A vigorous, unified campaign of economic containment – reducing or eliminating China’s access to American and allied markets, technology and capital – would serve as the key to undermining this group of nations that is bent on bringing down the American-led world order. This campaign would not only undermine China’s military buildup but also the Beijing-financed regional aggression of its “strategic partners” in Moscow, Tehran and beyond. 

An American-led campaign of economic pressure should include tariffs on industries nurtured by Chinese Communist Party industrial policy, export controls on a greater range of strategic technologies, and comprehensive investment restrictions. 

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These tools should be employed on sectors, technologies and companies linked to China’s military industrial base, human rights atrocities, and flagship strategic programs like the Belt and Road Initiative, Civil Military Fusion and “Dual Circulation.” Aggressive sanctions – especially those targeting Chinese banks and the state-run organizations critical to Beijing’s economic strategies – must also be on the table. 

Businesses, investors, universities, tech innovators and others must understand that weaning themselves from decades of economic engagement with our primary adversary in Beijing will not be cost-free. 

But economic dislocation can be mitigated, and opportunities will exist for sectors and companies that participate in reshaping the global economy in favor of the Free World. Securing our own supply chains, rebuilding our industrial base, remaining the world’s reserve currency and leading financial center, and creating an alliance-based trading system are a few of them. 

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Additionally, a new American energy strategy emphasizing hydrocarbon exports can also bring the European and Asian alliance system greater energy security while mitigating price spikes that come from pressure on the Russian and Iranian oil and gas sectors.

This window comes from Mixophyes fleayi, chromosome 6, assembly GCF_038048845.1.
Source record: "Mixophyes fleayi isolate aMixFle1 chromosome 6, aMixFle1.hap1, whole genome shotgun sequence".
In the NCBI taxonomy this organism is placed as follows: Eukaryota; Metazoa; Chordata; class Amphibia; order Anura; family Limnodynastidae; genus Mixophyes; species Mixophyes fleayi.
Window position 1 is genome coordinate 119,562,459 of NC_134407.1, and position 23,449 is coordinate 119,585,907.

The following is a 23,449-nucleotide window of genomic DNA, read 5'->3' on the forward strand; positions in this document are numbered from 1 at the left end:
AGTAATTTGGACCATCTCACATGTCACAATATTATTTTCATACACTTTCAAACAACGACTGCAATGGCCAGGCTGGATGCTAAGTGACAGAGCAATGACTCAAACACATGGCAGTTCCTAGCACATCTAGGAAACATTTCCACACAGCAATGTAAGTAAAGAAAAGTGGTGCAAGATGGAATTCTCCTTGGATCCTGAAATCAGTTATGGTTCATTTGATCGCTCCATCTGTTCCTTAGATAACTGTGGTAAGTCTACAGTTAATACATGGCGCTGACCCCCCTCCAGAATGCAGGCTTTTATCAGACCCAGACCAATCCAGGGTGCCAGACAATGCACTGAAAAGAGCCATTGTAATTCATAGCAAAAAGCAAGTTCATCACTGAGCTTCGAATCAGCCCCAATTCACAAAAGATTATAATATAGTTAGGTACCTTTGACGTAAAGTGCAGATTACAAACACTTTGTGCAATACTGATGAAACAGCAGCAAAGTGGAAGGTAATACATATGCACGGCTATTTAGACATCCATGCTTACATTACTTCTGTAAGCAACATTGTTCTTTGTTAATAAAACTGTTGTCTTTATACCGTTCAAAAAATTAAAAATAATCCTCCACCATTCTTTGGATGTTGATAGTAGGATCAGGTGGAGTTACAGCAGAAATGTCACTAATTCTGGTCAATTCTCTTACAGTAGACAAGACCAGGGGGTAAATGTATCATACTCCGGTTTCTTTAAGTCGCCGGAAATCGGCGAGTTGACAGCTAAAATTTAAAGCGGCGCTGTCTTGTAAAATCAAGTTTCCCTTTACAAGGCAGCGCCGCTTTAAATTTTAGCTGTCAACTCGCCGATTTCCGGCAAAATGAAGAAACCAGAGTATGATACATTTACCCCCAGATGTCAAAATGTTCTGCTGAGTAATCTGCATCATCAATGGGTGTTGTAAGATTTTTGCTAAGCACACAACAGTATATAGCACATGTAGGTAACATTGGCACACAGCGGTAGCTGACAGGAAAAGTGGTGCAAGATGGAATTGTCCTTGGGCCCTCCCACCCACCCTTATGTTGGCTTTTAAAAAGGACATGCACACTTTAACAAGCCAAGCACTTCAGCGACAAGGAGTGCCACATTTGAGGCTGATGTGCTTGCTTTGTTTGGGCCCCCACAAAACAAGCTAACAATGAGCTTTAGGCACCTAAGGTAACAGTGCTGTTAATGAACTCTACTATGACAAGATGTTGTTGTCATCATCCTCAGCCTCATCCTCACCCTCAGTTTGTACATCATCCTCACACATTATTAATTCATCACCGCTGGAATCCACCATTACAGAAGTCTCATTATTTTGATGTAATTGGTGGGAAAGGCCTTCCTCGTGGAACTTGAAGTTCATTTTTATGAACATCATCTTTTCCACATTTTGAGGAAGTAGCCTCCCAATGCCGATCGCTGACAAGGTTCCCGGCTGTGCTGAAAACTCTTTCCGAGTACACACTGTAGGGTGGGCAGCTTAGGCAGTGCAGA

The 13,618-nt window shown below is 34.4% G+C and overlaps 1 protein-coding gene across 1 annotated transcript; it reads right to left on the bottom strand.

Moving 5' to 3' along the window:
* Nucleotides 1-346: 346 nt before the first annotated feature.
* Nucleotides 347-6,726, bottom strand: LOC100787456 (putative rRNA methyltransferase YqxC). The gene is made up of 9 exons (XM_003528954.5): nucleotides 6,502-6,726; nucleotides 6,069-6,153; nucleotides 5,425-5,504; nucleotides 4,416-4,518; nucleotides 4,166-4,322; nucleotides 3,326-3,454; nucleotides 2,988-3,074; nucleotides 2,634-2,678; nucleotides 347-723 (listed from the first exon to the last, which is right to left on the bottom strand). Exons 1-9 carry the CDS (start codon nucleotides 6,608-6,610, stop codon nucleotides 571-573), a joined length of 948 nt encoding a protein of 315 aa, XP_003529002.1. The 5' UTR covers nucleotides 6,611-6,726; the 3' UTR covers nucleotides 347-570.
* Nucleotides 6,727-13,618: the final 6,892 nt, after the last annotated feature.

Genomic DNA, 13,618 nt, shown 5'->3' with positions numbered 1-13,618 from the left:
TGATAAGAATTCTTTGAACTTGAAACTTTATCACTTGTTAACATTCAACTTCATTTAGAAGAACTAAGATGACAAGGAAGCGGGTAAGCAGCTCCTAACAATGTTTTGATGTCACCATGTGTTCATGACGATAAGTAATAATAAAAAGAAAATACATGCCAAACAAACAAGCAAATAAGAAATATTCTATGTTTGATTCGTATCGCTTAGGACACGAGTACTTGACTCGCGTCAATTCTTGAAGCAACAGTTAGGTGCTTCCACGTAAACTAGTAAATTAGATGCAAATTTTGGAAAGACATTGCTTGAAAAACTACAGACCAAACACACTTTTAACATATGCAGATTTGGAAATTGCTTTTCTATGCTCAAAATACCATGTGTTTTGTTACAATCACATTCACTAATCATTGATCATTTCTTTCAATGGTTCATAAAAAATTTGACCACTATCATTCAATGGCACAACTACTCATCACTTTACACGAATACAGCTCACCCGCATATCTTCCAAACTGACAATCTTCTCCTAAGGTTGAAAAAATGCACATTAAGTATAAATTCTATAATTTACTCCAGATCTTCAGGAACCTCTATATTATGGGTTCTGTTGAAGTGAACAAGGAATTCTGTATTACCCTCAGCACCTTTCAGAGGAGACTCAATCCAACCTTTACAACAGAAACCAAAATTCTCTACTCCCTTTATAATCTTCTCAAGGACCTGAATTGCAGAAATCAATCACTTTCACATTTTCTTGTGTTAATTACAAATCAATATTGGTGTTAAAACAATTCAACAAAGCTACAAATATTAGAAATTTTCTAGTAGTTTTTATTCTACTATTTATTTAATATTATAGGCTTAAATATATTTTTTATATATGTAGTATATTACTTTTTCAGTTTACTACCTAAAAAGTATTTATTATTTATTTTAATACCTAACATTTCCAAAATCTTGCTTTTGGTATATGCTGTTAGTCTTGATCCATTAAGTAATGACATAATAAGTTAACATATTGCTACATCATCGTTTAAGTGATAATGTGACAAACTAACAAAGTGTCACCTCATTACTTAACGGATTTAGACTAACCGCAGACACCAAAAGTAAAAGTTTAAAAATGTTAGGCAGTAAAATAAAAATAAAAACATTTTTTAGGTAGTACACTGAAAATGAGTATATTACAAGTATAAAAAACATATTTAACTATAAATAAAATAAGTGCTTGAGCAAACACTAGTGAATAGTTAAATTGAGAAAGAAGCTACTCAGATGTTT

Perhaps most critically, the U.S. needs public and private sector leaders willing to articulate to Americans – 81% of whom already hold unfavorable views of China – why they should volitionally decline to participate in the Chinese economy. 

Stan Druckenmiller, one of the most successful investors of the past 30 years, told CNBC on May 7, “I will never invest in China as long as the current leader is there… And frankly as an American, outside of my investment day job, I feel very good about that decision.” 

Druckenmiller’s words evoke patriotic sensibility, financial wisdom and a winning strategy. To stem the growing tide of conflict and to ensure that the Free World’s historically superior economic system prevails over that of Beijing and its partners, disengagement with China is essential. 

Targeting the economic center of this axis – and securing the economies of the Free World – ensures there is still the hope of saving American and allied lives from future peril. 

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Jonathan Ward is a senior fellow at Hudson Institute and the author of “The Decisive Decade: American Grand Strategy for Triumph Over China.”